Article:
As we get into the swing of the Thanksgiving and Christmas holidays, people rack their brains, scour the web, and sometimes agonize over what gifts to buy for their family, friends, colleagues, and business associates. Although I’d wager you’ll not completely eliminate certain aspects of this pre-holiday preparation, I can suggest a new tradition that may make it easier for you to “buy” for at least three people on your list.
How many descriptively, meaningful hand-written thank you notes have you received? Most people’s answers range from never to less than a handful. This year I hope to change that by suggesting a tradition I started in 2011 while on a Thanksgiving road trip.
That year I thought how memorable it would be if I started mailing handwritten thank-you notes to a few people who had the greatest impact on my life that year. These friends, family, associates, authors, or public figures could have performed a service, shifted a paradigm in my thinking, changed my life path, showed a kindness, or did something worthy of thoughtful recognition.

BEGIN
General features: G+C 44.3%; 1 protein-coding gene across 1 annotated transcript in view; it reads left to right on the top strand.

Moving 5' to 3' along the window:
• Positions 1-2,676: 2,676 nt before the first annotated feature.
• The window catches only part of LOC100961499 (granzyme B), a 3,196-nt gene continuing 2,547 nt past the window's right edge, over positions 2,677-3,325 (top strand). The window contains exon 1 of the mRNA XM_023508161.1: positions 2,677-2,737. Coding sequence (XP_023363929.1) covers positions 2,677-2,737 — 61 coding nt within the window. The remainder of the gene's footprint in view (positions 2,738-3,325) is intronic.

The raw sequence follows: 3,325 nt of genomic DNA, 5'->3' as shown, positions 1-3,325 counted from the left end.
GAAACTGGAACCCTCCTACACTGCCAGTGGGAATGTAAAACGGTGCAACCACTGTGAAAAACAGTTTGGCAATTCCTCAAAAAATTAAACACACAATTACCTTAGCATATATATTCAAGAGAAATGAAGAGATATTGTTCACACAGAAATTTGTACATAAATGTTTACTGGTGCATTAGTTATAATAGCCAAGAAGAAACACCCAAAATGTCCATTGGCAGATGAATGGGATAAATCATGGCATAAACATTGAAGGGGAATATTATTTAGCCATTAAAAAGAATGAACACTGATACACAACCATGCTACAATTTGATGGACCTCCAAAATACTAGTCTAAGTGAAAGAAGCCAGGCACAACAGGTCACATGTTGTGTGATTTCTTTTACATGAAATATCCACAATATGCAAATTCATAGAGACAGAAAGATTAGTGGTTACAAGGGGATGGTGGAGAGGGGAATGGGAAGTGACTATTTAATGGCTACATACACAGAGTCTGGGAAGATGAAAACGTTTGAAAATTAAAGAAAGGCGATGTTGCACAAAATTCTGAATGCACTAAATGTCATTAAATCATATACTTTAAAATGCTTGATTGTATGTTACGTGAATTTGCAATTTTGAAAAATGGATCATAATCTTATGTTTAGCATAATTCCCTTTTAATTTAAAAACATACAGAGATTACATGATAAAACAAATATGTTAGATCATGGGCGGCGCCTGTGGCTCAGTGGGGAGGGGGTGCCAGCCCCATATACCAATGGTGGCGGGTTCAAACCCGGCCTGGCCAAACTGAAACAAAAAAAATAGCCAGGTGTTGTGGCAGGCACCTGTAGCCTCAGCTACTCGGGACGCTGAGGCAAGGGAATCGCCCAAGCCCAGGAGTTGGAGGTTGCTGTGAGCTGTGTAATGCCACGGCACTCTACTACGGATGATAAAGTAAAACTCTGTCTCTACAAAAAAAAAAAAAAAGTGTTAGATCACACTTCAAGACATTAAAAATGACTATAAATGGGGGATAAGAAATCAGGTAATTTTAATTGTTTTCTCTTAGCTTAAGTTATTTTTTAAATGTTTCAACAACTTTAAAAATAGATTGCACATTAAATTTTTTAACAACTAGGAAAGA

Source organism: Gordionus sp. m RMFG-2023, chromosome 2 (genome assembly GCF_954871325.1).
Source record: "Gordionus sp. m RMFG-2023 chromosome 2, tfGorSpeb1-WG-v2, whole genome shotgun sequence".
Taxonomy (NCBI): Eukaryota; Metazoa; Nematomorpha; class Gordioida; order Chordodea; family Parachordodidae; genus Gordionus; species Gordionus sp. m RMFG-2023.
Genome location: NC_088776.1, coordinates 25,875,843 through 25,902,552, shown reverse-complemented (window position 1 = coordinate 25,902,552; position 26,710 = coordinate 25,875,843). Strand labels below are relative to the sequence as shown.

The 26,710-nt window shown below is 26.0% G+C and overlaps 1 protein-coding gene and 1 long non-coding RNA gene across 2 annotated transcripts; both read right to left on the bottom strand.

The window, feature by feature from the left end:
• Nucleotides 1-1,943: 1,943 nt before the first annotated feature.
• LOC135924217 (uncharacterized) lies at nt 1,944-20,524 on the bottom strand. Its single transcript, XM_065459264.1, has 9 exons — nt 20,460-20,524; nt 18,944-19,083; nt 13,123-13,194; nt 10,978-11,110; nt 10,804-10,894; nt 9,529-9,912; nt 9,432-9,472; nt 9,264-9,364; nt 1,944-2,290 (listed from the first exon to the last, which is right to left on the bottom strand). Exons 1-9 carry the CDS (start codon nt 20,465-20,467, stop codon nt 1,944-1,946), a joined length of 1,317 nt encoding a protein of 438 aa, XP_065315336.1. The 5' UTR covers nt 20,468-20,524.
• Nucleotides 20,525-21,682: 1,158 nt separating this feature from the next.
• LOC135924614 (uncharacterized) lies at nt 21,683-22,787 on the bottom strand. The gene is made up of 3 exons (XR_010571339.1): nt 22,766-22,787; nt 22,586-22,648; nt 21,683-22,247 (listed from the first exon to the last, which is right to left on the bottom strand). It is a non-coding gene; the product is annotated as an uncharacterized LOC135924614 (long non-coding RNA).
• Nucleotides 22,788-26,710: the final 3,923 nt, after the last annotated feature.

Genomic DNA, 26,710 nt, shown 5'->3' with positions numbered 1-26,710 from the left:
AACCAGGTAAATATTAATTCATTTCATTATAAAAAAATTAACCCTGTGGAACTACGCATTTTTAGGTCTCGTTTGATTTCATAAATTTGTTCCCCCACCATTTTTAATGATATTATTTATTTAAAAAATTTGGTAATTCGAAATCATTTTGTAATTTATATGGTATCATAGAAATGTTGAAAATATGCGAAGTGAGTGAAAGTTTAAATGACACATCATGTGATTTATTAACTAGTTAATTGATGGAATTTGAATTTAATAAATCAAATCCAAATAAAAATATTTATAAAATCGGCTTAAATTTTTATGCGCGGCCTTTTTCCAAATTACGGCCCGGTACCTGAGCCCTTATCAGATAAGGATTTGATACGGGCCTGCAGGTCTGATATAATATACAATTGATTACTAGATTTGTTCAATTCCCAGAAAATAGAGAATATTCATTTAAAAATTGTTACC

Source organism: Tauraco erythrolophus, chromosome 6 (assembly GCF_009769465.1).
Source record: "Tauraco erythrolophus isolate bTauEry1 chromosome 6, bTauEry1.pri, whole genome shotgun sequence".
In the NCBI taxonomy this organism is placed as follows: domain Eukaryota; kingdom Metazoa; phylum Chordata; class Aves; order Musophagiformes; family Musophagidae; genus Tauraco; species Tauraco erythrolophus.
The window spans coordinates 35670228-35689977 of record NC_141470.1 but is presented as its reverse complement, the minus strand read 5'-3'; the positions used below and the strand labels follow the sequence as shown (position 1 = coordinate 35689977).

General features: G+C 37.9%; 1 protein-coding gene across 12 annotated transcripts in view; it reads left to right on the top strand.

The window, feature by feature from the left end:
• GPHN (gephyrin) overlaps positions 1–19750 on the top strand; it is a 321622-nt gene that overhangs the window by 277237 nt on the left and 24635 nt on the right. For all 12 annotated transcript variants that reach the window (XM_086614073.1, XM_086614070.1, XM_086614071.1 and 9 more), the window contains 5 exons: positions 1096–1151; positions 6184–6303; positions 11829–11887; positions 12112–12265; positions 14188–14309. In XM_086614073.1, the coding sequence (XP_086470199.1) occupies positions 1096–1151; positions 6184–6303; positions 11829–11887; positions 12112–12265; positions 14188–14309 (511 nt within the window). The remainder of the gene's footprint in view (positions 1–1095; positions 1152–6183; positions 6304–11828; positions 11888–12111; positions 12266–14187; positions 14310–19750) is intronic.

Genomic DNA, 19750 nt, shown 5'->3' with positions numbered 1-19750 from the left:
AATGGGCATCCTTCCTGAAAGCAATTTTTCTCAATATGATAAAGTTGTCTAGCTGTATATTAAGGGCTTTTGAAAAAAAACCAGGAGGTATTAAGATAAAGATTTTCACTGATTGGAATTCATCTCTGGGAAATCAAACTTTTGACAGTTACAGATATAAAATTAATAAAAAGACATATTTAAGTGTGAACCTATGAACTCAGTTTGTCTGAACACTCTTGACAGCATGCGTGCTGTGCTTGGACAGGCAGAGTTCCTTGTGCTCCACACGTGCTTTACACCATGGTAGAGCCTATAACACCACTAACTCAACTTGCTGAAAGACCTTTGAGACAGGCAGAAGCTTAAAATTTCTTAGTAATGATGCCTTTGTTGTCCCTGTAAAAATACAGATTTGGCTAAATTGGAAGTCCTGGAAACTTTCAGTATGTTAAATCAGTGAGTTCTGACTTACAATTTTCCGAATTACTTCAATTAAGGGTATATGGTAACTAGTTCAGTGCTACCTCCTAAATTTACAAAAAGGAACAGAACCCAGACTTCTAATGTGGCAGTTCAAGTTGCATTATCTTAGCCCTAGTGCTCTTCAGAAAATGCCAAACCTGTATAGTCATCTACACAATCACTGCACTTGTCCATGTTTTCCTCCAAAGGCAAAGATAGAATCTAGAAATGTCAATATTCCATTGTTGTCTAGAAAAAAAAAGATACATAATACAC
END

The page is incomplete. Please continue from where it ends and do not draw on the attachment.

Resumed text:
During a time when electronics rule, cursive is akin to hieroglyphics, and the depth of relationships is being sacrificed to accommodate width, the arrival of a handwritten thank-you note that describes the impact you had on someone’s life is guaranteed to be one of the greatest gifts anyone can receive. Why not start this tradition and make someone feel appreciated?
If this concept sounds intriguing, I would suggest this perfect gift is no further than the pen and paper sitting in your desk drawer. Spend some time reviewing the conversations and interactions you’ve had this past year and select 2-3 people that are worthy of a shout out of praise. Get into the details as you write those letters. Surprisingly, you may find that as you think of those people of influence, the gift you receive in return is one of gratitude.
About the Author: Sandra Dillon is a professional coach and consultant with an extensive background in leadership and business development. She coaches individuals as well as designs and facilitates workshops. She has a passion to help organizations engage all their employees. You can learn more about Sandra by visiting her website at www.shinecrossings.com.